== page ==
In VGGL and Commissioner of Taxation  AATA 867 the Tribunal affirmed the Commissioner’s objection decision that the applicant was not entitled to claim input tax credits for certain costs incurred by the applicant, who carried on a property development business.
The applicant operated a property development business and was also a director of a company which sold and maintained water filtration systems. The claims related to the following expenses:
- Amounts incurred in respect of the construction of a townhouse, where the Contract of Sale expressly indicated that the sale was not a taxable supply and was not sold in the course or furtherance of an enterprise carried on by the applicant (two other townhouses had been sold as taxable supplies).
- Legal fees in respect of proceedings brought by a shareholder of a company of which the applicant was also a shareholder.
- Other expenses purportedly incurred in the course of the property development enterprise
Acquisitions relating to the construction of the townhouse
The Tribunal noted that the Contract of Sale specifically made it clear that the sale was not made “in the course or furtherance of an enterprise that the vendor carries on”. Further, a box on the contract was ticked, indicating that the sale was not a taxable supply and that the margin scheme would not apply. This could be distinguished from the contracts from two other townhouses sold by the Applicant which were clearly sold as taxable supplies.
The Tribunal observed that there was noting to suggest that any of these markings on the Contract were in any way inappropriate or failed to reflect the true position – noting that it appeared that the contract was prepared by competent solicitors who would have known the significance of the markings. The Tribunal observed that “the position seems to be that the Applicant intended from the outset that the sale of Lot 3 would not be a taxable supply and this was properly reflected in the markings on the Contract of Sale”.
Implicit in the observations of the Tribunal appears to be that the applicant failed to discharge its burden of showing that the sale was a taxable supply, particularly given the express terms in the Contract of Sale. I do not think that a taxpayer can “intend” that a sale is not a taxable supply or can contract out of the GST Act by including a term in a contract that the supply is not a taxable supply or that the supply is not made in the course of its enterprise.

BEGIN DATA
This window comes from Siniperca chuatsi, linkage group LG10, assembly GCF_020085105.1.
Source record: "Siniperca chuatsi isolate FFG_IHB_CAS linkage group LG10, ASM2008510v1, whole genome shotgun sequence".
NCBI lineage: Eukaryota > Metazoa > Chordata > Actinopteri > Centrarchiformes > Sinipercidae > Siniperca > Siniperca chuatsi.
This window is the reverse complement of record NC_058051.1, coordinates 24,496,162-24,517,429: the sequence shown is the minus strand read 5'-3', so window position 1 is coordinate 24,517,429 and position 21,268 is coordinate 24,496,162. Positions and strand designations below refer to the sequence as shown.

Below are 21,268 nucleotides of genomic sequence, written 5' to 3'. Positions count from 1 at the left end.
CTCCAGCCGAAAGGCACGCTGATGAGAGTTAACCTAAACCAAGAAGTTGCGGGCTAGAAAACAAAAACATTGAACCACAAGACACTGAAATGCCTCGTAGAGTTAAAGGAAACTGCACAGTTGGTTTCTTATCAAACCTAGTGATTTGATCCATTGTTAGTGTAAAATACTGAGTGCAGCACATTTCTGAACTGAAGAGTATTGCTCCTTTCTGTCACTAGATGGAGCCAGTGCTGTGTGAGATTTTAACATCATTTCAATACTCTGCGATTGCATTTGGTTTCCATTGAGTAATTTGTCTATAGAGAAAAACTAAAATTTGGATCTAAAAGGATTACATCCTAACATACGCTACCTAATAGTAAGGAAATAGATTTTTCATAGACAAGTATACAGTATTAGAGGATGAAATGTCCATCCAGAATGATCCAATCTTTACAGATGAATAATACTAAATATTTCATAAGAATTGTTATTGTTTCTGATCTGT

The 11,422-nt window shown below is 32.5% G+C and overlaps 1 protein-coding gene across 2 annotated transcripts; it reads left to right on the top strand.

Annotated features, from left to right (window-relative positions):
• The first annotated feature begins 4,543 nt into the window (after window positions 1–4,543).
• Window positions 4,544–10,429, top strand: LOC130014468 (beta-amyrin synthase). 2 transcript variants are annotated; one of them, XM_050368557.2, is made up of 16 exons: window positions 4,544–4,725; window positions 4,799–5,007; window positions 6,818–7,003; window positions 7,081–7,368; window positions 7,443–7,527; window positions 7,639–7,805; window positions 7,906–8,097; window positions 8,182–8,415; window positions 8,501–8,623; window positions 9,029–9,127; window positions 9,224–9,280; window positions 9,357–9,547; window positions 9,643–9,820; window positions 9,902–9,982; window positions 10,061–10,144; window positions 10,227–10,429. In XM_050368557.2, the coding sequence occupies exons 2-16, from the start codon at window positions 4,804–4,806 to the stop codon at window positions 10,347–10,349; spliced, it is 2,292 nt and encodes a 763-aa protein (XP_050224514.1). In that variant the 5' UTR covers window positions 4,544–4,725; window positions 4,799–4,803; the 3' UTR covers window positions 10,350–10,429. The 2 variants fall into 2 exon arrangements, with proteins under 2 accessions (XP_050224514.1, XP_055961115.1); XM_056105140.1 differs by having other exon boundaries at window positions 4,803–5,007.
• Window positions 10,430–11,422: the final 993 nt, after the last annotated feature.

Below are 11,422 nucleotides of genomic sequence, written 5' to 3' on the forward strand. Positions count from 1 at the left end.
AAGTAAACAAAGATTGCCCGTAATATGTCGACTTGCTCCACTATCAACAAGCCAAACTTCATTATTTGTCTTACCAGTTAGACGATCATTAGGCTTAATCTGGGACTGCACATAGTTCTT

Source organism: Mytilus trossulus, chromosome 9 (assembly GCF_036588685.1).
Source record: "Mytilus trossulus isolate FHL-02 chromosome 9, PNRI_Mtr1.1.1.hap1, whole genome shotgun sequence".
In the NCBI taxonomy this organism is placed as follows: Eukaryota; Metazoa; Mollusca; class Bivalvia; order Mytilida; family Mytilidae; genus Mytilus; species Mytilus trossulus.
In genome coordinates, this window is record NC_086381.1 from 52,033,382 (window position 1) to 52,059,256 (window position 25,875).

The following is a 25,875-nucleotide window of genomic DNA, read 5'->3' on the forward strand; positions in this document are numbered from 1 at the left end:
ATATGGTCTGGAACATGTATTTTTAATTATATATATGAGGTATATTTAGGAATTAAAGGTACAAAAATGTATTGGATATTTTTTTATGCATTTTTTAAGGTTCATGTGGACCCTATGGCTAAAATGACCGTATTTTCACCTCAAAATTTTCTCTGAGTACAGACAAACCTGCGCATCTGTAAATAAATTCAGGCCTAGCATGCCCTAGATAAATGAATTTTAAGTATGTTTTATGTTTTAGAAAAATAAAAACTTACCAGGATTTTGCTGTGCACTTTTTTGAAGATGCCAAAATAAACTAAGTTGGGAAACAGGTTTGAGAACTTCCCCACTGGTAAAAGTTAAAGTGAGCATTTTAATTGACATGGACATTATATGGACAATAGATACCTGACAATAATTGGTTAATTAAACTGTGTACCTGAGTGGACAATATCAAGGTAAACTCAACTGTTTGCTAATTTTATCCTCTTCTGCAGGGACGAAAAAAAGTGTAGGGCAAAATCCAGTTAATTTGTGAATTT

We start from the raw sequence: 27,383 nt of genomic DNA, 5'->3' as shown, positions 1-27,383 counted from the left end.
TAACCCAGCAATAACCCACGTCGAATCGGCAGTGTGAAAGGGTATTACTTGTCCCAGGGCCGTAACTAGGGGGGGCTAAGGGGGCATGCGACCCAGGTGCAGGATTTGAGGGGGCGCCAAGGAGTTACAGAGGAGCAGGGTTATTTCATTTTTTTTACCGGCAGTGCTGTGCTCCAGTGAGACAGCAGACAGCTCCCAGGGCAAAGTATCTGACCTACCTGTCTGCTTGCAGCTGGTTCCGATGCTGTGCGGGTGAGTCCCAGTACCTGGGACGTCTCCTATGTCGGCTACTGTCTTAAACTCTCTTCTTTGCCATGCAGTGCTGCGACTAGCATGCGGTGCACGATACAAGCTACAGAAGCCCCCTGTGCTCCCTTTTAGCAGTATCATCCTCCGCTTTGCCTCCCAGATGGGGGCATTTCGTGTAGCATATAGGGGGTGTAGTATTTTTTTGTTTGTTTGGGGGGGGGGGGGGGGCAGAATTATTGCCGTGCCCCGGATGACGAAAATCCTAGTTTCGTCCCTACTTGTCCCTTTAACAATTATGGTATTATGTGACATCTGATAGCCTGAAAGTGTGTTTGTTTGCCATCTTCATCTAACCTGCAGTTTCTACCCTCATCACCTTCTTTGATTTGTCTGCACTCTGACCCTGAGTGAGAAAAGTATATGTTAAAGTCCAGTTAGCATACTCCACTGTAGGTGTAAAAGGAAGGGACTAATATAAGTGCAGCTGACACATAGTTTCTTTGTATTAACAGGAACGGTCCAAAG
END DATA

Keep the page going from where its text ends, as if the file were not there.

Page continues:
Acquisition of legal expenses
In early 2005 the applicant sold one of the two issued shares in the company to B, which in April 2005 brought proceedings against the applicant alleging oppression and misleading and deceptive conduct. The applicant claimed an input tax credit for the legal fees.
The Tribunal found that the evidence did not provide a clear connection between the legal services acquired and the conduct of a business of property development. The applicant contended that the legal fees were largely incurred so as to protect the Applicant’s reputation as a director and that any adverse findings against the Applicant would have resulted in a complete collapse of the townhouse development. The Tribunal rejected this contention, finding that the reality was that the legal fees had nothing whatsoever to do with property development – rather they were connected a company whose business was in the maintenance and sale of water filtration systems.
The Tribunal found that the applicant was not entitled to input tax credits for the other expenses claimed. The applicant did not produce tax invoices and very little evidence was produce to substantiate the claims or to demonstrate how the expenses were creditable acquisitions.